Jerri Schlachter

Jerri Schlachter

While visiting her daughter, Jerri Schlachter lifted a heavy suitcase resulting in an injury that led to the discovery of her condition of osteopenia: bone density that is lower than normal. As her pain quickly escalated, she found herself in situations unable to move. This is the story of how Jerri rediscovered passion for life again - through her work.

Jerri - My name is Jerri Schlachter. For about the past eight years now I have degeneration, or, osteopenia. The hardest part about my disability is accepting it.

I felt totally rejected by the workforce – totally rejected – you know, just because I couldn’t do some things. I finally contacted Department of Rehabilitation and the counselor I spoke to said, “Yes, there is a lot of work you can do but you have a disability and we need to find the parameters of that work.” That’s when I actually started having hope about working again. They gave me all the pathways and gave me resources – a huge amount of resources that I never knew was out there. And bless my bosses heart, he said, “Hey, you know, I think we can work something out if you want to telework.” They put me on a project and laying there in that bed, just being able to work, just meant the world. Other than that, I spent so much time crying – I can’t tell you how many hours of crying – oh woe is me kind of thing. Barely being able to make it to the restroom or make it down a stair, you know, was killing me. Just seeing outside and not being able to get there.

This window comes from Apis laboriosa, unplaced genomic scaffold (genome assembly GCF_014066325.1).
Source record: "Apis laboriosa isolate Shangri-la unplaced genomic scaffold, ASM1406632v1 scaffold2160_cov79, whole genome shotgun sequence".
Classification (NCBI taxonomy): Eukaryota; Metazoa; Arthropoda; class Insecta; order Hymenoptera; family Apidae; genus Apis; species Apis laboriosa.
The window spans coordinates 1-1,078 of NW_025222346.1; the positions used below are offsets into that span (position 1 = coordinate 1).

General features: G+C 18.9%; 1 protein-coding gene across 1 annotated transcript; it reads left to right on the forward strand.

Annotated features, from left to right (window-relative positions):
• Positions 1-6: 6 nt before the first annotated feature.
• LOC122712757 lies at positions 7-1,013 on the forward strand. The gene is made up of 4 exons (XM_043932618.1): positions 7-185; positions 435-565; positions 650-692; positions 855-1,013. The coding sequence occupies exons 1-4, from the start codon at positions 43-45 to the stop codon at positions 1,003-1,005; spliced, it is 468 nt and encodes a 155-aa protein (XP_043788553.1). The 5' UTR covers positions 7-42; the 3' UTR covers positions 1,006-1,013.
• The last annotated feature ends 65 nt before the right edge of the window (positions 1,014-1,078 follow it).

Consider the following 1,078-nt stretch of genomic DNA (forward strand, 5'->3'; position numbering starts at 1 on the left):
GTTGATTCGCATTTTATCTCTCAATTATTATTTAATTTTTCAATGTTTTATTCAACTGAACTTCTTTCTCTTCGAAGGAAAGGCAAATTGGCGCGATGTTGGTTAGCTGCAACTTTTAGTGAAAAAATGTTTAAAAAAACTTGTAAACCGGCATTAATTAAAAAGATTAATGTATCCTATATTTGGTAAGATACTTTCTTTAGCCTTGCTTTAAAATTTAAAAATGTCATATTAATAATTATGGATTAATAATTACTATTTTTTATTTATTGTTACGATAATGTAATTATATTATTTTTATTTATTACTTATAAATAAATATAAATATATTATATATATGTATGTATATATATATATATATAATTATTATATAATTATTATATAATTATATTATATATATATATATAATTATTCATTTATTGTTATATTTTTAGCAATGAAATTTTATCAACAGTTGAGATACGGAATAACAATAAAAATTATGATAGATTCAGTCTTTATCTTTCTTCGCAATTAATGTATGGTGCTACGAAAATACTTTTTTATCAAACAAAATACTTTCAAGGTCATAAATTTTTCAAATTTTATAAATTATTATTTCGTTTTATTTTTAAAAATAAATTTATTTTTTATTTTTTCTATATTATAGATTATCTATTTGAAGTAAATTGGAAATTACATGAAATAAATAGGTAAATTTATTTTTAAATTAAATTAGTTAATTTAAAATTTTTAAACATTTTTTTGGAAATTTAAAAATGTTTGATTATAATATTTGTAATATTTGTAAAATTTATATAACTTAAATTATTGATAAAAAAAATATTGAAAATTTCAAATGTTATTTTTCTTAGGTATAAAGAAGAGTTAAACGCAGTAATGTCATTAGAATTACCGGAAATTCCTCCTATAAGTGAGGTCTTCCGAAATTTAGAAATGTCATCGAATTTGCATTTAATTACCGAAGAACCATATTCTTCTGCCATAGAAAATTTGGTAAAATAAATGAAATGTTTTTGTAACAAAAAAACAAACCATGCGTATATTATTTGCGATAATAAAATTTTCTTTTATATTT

As soon as I got that laptop and I was able to work, I worked eight hours a day – loved it! Just being able to work helped me survive. I love my job. My friends; I go to their houses and they always say, “Jerri, how’s your job?” “I love my job!” you know, I do, and everyday just makes me want to work harder. Being disabled is not bad. It’s limiting, but it’s not bad.

Armando Garcia

Armando Garcia

Michael Kinoshita

Michael Kinoshita